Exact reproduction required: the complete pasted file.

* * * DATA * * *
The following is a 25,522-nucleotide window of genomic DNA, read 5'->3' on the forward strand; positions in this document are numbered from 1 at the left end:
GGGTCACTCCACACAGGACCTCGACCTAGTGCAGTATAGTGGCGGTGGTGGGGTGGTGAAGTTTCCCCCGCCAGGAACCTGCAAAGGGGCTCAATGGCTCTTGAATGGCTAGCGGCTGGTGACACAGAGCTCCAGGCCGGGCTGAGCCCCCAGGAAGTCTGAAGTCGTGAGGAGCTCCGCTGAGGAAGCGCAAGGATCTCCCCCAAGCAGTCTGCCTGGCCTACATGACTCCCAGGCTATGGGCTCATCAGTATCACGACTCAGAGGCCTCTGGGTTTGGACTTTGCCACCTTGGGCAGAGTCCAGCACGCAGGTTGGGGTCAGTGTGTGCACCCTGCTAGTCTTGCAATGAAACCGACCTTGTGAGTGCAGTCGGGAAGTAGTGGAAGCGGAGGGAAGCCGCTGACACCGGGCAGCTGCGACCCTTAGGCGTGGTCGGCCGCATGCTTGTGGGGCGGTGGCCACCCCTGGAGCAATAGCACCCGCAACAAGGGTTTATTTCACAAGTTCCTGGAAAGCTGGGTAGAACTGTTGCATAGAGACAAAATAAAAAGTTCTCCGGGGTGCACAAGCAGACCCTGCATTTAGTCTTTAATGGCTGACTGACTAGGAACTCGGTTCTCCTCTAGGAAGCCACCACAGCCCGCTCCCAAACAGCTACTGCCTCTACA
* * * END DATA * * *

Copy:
The following is a 25,522-nucleotide window of genomic DNA, read 5'->3' on the forward strand; positions in this document are numbered from 1 at the left end:
GGGTCACTCCACACAGGACCTCGACCTAGTGCAGTATAGTGGCGGTGGTGGGGTGGTGAAGTTTCCCCCGCCAGGAACCTGCAAAGGGGCTCAATGGCTCTTGAATGGCTAGCGGCTGGTGACACAGAGCTCCAGGCCGGGCTGAGCCCCCAGGAAGTCTGAAGTCGTGAGGAGCTCCGCTGAGGAAGCGCAAGGATCTCCCCCAAGCAGTCTGCCTGGCCTACATGACTCCCAGGCTATGGGCTCATCAGTATCACGACTCAGAGGCCTCTGGGTTTGGACTTTGCCACCTTGGGCAGAGTCCAGCACGCAGGTTGGGGTCAGTGTGTGCACCCTGCTAGTCTTGCAATGAAACCGACCTTGTGAGTGCAGTCGGGAAGTAGTGGAAGCGGAGGGAAGCCGCTGACACCGGGCAGCTGCGACCCTTAGGCGTGGTCGGCCGCATGCTTGTGGGGCGGTGGCCACCCCTGGAGCAATAGCACCCGCAACAAGGGTTTATTTCACAAGTTCCTGGAAAGCTGGGTAGAACTGTTGCATAGAGACAAAATAAAAAGTTCTCCGGGGTGCACAAGCAGACCCTGCATTTAGTCTTTAATGGCTGACTGACTAGGAACTCGGTTCTCCTCTAGGAAGCCACCACAGCCCGCTCCCAAACAGCTACTGCCTCTACA